"Ye do err, not knowing the scriptures, nor the power of God." They thought they understood them. They had quoted them to Him. They failed in comprehending the true meaning of the Scriptures, because they limited their meaning to the letter alone. They did not admit that they had any other than a material or purely natural meaning. This is the cause of much religious error in the Christian world. Many of the false doctrines which have destroyed the church and split up its numbers into many sects originate in giving only a literal interpretation to Scripture. Two false doctrines most inimical to the true knowledge of man and of his life in the resurrection have been drawn from the letter of the passage we are now considering. One is that the material body is raised up from the sepulchre; and the other is that the marriage relation does not exist in heaven, neither of which doctrines is taught by our Lord. The genuine truth of the letter can be seen only in the light of its higher meaning. Those who deny to Scripture a spiritual and Divine meaning exclude the light which is essential- to a true understanding of it. This denial is as fatal to true understanding as it would be to limit the words we use to express our thoughts and affections, to their material meaning. For example, the literal meaning of spirit is " breath" or " wind." Exclude all other meaning, and what absurdities you would fall into concerning the meaning of Scripture, or of common conversation. Let us not err in the interpretation of this passage of Scripture, as the Sadducees did in the one they quoted to the Lord. Let us try to get the literal and the spiritual and true meaning of our Lord.

"For in the resurrection they neither marry, nor are given in marriage, but are as the angels of God." This is strictly and literally true of marriage, as the Sadducees understood it. They regarded marriage as a merely natural relation. It did not necessarily imply any unity of mind and heart. The parties had but little to do in the selection of a partner. This was done by parents or mutual friends. The case mentioned in the text, in which a brother was compelled in some cases by the Jewish law to marry his deceased brother's wife, is a good illustration of the entirely civil nature of the relation. No ideas or motives entered into it that were not of a material, worldly, and natural character. There can be no marriages in heaven in this sense. The answer was literally and perfectly true according to the ideas of the Sadducees.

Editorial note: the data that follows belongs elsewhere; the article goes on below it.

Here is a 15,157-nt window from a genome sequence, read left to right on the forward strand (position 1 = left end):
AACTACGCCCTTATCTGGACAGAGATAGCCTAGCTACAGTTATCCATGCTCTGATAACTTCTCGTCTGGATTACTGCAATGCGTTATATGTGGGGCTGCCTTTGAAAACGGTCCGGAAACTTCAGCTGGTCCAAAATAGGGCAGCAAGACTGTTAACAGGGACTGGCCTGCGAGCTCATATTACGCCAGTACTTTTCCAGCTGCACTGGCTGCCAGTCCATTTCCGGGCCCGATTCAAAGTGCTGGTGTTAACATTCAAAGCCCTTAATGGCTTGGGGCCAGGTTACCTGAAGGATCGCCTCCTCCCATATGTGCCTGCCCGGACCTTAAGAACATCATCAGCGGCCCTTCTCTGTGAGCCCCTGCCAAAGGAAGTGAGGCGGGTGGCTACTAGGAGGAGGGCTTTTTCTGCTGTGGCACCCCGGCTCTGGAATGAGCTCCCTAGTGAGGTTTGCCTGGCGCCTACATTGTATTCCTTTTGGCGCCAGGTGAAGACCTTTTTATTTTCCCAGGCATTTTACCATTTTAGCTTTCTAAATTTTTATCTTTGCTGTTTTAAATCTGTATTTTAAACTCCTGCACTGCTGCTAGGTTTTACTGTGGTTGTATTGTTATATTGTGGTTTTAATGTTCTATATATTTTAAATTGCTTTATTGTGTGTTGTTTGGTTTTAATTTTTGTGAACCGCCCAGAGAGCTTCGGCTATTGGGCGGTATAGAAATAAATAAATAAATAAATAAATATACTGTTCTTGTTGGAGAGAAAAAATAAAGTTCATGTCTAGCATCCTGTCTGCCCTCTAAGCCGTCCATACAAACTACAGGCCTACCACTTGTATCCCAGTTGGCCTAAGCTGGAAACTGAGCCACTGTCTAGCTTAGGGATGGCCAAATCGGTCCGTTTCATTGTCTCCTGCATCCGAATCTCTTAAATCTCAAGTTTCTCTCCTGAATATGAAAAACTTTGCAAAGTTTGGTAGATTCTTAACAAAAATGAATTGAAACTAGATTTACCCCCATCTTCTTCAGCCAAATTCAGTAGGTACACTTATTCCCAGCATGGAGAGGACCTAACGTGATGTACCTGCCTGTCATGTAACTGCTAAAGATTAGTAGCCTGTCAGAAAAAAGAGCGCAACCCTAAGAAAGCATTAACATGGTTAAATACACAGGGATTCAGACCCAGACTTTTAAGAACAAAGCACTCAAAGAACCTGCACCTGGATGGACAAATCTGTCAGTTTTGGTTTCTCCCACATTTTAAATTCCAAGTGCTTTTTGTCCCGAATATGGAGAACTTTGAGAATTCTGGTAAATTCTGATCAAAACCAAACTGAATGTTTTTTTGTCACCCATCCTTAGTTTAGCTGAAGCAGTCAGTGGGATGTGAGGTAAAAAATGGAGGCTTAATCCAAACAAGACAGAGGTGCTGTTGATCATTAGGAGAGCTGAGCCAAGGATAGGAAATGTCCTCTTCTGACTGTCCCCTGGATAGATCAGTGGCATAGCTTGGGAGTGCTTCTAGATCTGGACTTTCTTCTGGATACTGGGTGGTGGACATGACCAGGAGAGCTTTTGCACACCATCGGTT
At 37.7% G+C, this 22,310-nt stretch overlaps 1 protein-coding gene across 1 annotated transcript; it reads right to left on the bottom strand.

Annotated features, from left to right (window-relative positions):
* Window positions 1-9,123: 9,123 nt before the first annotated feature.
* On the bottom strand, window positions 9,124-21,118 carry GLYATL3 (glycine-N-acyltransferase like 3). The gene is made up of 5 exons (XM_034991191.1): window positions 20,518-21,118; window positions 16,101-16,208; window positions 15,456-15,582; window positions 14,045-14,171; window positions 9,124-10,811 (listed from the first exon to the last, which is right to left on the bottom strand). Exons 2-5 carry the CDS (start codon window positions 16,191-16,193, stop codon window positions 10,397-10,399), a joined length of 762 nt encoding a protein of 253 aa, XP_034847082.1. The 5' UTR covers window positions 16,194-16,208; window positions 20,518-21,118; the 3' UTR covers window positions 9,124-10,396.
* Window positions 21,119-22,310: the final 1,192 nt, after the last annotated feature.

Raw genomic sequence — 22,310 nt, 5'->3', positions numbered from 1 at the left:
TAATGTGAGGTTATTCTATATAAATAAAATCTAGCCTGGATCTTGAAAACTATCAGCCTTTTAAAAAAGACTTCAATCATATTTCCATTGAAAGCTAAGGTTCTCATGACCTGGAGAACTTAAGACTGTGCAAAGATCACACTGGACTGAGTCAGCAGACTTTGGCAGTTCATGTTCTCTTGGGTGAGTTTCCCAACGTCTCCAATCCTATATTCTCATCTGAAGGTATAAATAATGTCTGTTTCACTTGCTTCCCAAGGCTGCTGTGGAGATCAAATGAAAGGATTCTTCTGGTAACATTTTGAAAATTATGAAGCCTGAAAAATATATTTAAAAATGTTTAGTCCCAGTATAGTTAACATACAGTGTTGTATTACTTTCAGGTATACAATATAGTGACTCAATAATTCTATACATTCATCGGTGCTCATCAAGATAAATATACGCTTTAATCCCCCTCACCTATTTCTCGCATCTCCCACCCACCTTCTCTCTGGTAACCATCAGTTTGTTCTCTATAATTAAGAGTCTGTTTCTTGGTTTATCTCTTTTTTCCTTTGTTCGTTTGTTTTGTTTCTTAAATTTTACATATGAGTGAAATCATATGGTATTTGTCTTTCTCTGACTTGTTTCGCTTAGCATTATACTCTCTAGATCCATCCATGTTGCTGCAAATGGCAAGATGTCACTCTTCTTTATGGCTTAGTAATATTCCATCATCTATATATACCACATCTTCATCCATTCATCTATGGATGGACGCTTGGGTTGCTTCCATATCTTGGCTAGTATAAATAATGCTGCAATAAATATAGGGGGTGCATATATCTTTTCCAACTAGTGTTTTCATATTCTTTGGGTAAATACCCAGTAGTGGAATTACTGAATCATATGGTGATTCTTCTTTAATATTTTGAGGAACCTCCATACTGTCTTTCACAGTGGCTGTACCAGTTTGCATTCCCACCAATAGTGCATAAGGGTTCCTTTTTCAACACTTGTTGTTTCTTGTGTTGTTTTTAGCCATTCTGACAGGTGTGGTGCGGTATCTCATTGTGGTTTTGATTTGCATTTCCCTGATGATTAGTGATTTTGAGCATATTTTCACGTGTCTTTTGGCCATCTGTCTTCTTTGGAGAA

The statement of the Lord, in its simple, literal sense, also covers a broader ground. He does not say that marriage does not exist in heaven, but that marriages are not effected there. " They neither marry nor are given in marriage." The real marriage of all souls is effected in this life. It is not a legal arrangement sanctioned by any ritual. It is a union of minds. It is the union of two beings who are the exact complements of each other, and who are so by virtue of their creation and the development of character which is effected in this world. To take an extreme case, let us suppose two infants who die as soon as born. Both, as we know, will go to heaven. But the specific qualities of their nature will be determined by their hereditary character. All creation is in ultimates. The material worlds are the workshop of the universe. All ideas, thoughts, and intellectual conceptions have their basis and specific origin in the world. The earth is the nursery of heaven. Souls are begotten here and transplanted to the paradise above, and they derive their rudimental form and nature from the earthly matrix. The first step is taken here, and the first step enters into all succeeding ones and modifies them. Through whatever experiences two human beings may subsequently pass, therefore, whatever attainments they make, to whatever influences they may be subject, the original nature derived hereditarily from parents will enter into all states, and form a powerful element in modifying them and determining the specific character of their thoughts and affections, -those qualities which will determine their eternal relations.